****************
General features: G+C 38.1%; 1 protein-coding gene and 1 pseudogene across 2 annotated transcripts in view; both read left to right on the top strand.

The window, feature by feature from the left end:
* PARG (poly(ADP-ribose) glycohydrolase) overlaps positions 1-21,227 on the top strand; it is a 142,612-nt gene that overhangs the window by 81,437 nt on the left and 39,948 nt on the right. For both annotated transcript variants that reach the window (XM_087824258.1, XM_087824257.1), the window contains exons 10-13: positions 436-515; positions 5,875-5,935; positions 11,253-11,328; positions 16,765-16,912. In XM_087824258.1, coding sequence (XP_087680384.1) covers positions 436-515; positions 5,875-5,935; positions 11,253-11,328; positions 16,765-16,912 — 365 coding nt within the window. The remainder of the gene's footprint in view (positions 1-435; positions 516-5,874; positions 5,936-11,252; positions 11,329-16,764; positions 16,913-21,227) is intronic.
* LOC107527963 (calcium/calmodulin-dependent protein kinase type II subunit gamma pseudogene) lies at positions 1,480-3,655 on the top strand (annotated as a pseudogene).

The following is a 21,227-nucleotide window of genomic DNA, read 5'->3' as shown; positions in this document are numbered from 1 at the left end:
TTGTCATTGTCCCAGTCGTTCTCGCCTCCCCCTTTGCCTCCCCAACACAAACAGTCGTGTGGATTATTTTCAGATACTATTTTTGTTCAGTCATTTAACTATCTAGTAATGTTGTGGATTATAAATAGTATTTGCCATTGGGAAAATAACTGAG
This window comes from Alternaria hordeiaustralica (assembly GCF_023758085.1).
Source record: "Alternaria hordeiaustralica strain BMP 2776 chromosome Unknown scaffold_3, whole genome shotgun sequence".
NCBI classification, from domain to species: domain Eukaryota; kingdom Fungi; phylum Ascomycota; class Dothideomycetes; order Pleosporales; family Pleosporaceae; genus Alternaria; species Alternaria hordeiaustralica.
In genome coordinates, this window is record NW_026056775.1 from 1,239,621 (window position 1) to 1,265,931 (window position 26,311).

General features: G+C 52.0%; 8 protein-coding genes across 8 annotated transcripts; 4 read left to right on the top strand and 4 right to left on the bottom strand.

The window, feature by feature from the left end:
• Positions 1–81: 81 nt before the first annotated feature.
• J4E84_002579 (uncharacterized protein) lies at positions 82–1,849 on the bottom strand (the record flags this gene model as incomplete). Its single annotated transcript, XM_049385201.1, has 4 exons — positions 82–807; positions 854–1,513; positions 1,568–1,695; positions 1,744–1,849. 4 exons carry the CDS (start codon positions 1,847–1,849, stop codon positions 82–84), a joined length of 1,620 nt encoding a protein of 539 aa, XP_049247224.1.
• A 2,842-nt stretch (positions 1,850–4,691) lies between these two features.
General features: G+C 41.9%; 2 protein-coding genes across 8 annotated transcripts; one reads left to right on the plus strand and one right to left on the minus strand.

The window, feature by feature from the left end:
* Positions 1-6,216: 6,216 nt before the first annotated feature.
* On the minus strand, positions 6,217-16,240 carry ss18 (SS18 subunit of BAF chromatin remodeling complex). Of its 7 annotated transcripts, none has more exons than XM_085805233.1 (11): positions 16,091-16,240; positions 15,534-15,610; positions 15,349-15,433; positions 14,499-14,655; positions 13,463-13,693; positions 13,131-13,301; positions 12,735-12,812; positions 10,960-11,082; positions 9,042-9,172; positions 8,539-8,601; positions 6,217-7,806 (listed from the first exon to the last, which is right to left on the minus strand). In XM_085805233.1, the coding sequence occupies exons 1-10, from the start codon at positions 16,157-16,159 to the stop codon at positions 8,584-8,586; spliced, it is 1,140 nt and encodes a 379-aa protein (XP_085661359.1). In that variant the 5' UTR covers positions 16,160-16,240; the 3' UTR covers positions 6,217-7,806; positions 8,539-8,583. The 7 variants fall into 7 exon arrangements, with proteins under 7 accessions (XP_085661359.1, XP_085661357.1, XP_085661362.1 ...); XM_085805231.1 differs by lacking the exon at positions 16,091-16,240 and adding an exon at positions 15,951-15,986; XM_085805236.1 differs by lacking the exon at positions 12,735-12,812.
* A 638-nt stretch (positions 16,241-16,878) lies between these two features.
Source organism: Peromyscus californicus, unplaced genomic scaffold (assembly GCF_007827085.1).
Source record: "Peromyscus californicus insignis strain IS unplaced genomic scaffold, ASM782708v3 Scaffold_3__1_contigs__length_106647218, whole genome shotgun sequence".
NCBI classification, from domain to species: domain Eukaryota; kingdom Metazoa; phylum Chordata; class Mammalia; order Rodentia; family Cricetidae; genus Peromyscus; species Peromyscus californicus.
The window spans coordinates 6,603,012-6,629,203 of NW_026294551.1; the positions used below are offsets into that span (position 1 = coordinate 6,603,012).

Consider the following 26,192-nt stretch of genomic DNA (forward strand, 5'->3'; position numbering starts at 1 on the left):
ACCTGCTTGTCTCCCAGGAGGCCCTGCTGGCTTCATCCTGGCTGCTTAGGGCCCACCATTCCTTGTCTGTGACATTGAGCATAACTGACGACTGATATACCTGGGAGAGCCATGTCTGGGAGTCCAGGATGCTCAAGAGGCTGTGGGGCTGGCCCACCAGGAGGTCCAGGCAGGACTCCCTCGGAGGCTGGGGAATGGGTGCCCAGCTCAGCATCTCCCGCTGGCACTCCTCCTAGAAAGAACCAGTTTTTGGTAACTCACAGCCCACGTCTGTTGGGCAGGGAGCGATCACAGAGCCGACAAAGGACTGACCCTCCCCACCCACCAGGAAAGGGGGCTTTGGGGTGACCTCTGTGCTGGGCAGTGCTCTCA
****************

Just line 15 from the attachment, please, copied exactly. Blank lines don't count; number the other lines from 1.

• A 2,842-nt stretch (positions 1,850–4,691) lies between these two features.